In the summer of 2020, when the global pandemic was exploding across the world, WHO Director General, Dr. Tedros Adhanom explained “we’re not just fighting an epidemic; we’re fighting an infodemic.”
Today, misinformation persists despite a surge of infections that are causing societal disruptions and death in many African countries. While countries work to mobilize vaccination campaigns and preventive public health measures, the impact of Covid misinformation can be profound. A multi-country survey from the Africa CDC noted that while a majority of Africans would take a COVID-19 vaccine, significant variations exist. In some countries, vaccine acceptance was measured above 90%, while in others it was less than 59%. All countries and populations need to be protected from Covid in order to disrupt the transmission cycle and to prevent the emergence of new variants. As Seed Global Health CEO, Dr. Vanessa Kerry has shared “when it comes to the pandemic, no one is safe until we are all protected.”
To advance progress in the fight against Covid and support our in-country partners and governments, Seed Global Health has joined a pan-African coalition established by The Access Challenge, Africa CDC, Africa Union, and World Health Organization to respond to Covid and fight misinformation. Through the One by One:Target COVID-19 Campaign, organizations across the continent are uniting to disseminate accurate information on COVID-19 prevention and vaccines.
For its part, Seed Global Health is leading efforts in Uganda by recruiting health workers to serve as campaign ambassadors and influencers, arming them with authoritative health content that they can share through in-person and online communications.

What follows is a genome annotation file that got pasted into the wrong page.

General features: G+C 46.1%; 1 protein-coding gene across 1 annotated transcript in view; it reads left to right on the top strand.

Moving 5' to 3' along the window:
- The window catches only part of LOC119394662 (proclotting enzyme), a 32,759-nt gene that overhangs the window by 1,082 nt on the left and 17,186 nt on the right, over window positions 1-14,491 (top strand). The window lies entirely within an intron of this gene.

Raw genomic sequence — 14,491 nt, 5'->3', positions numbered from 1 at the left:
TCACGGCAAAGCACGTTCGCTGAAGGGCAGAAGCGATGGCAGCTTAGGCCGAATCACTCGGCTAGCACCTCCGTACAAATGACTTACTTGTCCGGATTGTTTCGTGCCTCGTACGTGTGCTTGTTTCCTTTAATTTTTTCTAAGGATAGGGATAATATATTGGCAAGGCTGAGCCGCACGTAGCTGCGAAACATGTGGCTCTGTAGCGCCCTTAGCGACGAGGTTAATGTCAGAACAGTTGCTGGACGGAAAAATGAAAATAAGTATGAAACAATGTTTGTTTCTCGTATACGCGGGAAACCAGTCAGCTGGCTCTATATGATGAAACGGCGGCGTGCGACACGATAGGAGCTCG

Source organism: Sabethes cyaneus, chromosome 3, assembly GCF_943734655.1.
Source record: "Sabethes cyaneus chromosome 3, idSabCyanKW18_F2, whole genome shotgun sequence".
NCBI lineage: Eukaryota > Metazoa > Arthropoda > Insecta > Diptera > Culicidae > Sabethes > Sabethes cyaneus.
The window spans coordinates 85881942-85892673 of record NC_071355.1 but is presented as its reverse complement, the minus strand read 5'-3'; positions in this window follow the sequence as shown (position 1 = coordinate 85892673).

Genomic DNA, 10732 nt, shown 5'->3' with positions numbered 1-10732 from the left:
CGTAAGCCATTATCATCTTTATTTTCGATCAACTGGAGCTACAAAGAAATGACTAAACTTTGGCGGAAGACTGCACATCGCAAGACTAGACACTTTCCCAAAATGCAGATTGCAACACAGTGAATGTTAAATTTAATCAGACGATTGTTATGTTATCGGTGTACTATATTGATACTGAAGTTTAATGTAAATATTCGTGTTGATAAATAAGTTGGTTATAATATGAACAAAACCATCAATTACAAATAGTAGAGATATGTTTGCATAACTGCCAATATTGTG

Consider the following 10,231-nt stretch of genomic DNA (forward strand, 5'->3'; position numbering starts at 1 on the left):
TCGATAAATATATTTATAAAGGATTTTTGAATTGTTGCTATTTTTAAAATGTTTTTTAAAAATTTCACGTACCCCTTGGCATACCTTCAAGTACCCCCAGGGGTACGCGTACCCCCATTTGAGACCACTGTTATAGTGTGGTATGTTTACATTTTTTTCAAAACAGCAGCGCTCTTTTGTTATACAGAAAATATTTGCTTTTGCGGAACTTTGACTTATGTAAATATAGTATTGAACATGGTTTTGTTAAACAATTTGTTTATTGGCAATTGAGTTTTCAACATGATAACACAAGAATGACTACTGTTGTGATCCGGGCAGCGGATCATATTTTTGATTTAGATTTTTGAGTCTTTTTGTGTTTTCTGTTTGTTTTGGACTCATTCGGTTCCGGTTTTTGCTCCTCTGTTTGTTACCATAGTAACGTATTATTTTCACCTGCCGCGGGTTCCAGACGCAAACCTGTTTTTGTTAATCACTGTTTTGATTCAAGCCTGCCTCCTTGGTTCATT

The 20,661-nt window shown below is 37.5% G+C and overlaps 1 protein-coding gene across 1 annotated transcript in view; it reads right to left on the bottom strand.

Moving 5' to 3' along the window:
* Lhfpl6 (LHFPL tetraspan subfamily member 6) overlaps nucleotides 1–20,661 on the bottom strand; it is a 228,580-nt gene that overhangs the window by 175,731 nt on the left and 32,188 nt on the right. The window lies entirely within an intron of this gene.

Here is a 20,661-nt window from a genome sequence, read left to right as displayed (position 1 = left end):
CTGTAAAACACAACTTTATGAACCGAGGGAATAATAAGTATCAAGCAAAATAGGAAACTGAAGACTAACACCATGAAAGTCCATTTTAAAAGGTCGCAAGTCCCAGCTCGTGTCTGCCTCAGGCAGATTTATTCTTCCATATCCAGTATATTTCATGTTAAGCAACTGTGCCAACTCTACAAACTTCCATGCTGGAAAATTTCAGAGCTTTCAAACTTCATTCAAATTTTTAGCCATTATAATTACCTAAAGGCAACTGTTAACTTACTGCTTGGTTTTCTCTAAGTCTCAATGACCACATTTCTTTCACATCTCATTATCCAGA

“The voice and authority of health workers can be a powerful antidote to misinformation” explained Chris Maddocks, Seed’s Managing Director of Partnerships and External Affairs. “Through this campaign, we put health workers at the center of Covid education and behavior change by equipping them with information and online tools to spread authoritative health messages.”
In addition to their capacity to deliver care during the pandemic, health workers can serve as trusted messengers in combatting misinformation. Research has shown that vaccine-hesitant populations generally mistrust official announcements and are more likely to rely on non-traditional sources such as local health workers, friends and family, as well as community and religious leaders.
In Uganda, the timing of the campaign coincides with the second lockdown of the country following spiking infection and death rates. “A year into this pandemic, Uganda and Africa continue to fight this deadly disease” explained Ugandan Martha Kay in the campaign announcement. “Now that Africa is experiencing a third wave of COVID-19, it is vital that all Africans are informed about the importance of vaccines to stop the spread of this deadly virus and prevent new infections.”
To increase awareness, the campaign in Uganda and other countries will take a whole-of-society approach to educate and inform populations. In addition to health workers, the campaign will recruit musicians, celebrities, online influencers, and journalists to serve as “Africa COVID Champions”, equipped with Africa CDC approved toolkits containing accurate messages about prevention of the pandemic and about COVID vaccines. Amplifying trusted local voices through online platforms aims to counter misinformation that perpetuates online. As the authors of a 2020 study on vaccine hesitancy in the Democratic Republic of Congo describe “low acceptance in our study may be explained by the harm of social networks… Since the first COVID-19 cases, misinformation has spread across traditional media and social media.“
Seed Global Health will work with campaign partners and influencers in Uganda to distribute resources to battle the evolving rumors and misinformation that continue to arise. As clinicians serve on the frontlines of health, they will also be serving on the frontlines of the battle against Covid misinformation.
While campaign activities will roll out across the summer and fall, the impact of this effort can be lasting. As the campaign shared, “these tools and resources are necessary to end the pandemic and recover in a way that enables sustainable and resilient growth well into the future.”